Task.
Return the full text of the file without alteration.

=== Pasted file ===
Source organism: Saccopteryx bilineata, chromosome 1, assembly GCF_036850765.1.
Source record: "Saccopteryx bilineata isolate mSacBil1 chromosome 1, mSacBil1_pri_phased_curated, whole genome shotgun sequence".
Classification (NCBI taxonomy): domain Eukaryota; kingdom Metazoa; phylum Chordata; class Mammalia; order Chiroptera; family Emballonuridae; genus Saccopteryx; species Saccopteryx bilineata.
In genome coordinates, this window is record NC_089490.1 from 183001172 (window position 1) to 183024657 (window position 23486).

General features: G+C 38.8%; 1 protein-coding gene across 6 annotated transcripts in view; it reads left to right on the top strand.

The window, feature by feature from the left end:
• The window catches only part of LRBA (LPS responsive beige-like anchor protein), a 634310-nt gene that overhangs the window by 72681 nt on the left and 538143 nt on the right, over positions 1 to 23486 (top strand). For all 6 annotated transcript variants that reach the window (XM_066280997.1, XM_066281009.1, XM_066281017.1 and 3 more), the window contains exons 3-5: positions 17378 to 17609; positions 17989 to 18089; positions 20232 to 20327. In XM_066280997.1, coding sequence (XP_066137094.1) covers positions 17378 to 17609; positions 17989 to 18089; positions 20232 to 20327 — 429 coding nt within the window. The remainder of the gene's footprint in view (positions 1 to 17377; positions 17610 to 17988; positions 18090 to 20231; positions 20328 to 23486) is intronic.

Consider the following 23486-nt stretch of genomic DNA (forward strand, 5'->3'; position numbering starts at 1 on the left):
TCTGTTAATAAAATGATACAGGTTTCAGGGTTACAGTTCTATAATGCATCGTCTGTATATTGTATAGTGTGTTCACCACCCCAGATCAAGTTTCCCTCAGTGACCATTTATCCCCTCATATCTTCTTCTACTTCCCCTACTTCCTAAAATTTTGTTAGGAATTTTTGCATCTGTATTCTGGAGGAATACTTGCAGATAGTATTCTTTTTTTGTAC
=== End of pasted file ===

Source organism: Saccopteryx bilineata, chromosome 1, assembly GCF_036850765.1.
Source record: "Saccopteryx bilineata isolate mSacBil1 chromosome 1, mSacBil1_pri_phased_curated, whole genome shotgun sequence".
Classification (NCBI taxonomy): domain Eukaryota; kingdom Metazoa; phylum Chordata; class Mammalia; order Chiroptera; family Emballonuridae; genus Saccopteryx; species Saccopteryx bilineata.
In genome coordinates, this window is record NC_089490.1 from 183001172 (window position 1) to 183024657 (window position 23486).

General features: G+C 38.8%; 1 protein-coding gene across 6 annotated transcripts in view; it reads left to right on the top strand.

The window, feature by feature from the left end:
• The window catches only part of LRBA (LPS responsive beige-like anchor protein), a 634310-nt gene that overhangs the window by 72681 nt on the left and 538143 nt on the right, over positions 1 to 23486 (top strand). For all 6 annotated transcript variants that reach the window (XM_066280997.1, XM_066281009.1, XM_066281017.1 and 3 more), the window contains exons 3-5: positions 17378 to 17609; positions 17989 to 18089; positions 20232 to 20327. In XM_066280997.1, coding sequence (XP_066137094.1) covers positions 17378 to 17609; positions 17989 to 18089; positions 20232 to 20327 — 429 coding nt within the window. The remainder of the gene's footprint in view (positions 1 to 17377; positions 17610 to 17988; positions 18090 to 20231; positions 20328 to 23486) is intronic.

Consider the following 23486-nt stretch of genomic DNA (forward strand, 5'->3'; position numbering starts at 1 on the left):
TCTGTTAATAAAATGATACAGGTTTCAGGGTTACAGTTCTATAATGCATCGTCTGTATATTGTATAGTGTGTTCACCACCCCAGATCAAGTTTCCCTCAGTGACCATTTATCCCCTCATATCTTCTTCTACTTCCCCTACTTCCTAAAATTTTGTTAGGAATTTTTGCATCTGTATTCTGGAGGAATACTTGCAGATAGTATTCTTTTTTTGTAC